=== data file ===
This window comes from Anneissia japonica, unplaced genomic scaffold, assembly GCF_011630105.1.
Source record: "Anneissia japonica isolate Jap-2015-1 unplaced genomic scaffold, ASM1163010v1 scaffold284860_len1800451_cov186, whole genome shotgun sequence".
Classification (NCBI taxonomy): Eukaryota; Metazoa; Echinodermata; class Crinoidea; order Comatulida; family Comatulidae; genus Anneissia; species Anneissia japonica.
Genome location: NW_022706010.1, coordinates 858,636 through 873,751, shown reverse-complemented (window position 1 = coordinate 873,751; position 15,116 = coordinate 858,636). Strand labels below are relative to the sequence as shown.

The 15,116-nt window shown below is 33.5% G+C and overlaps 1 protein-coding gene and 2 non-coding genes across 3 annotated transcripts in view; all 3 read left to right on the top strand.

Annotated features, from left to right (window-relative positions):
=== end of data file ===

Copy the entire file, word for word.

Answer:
This window comes from Anneissia japonica, unplaced genomic scaffold, assembly GCF_011630105.1.
Source record: "Anneissia japonica isolate Jap-2015-1 unplaced genomic scaffold, ASM1163010v1 scaffold284860_len1800451_cov186, whole genome shotgun sequence".
Classification (NCBI taxonomy): Eukaryota; Metazoa; Echinodermata; class Crinoidea; order Comatulida; family Comatulidae; genus Anneissia; species Anneissia japonica.
Genome location: NW_022706010.1, coordinates 858,636 through 873,751, shown reverse-complemented (window position 1 = coordinate 873,751; position 15,116 = coordinate 858,636). Strand labels below are relative to the sequence as shown.

The 15,116-nt window shown below is 33.5% G+C and overlaps 1 protein-coding gene and 2 non-coding genes across 3 annotated transcripts in view; all 3 read left to right on the top strand.

Annotated features, from left to right (window-relative positions):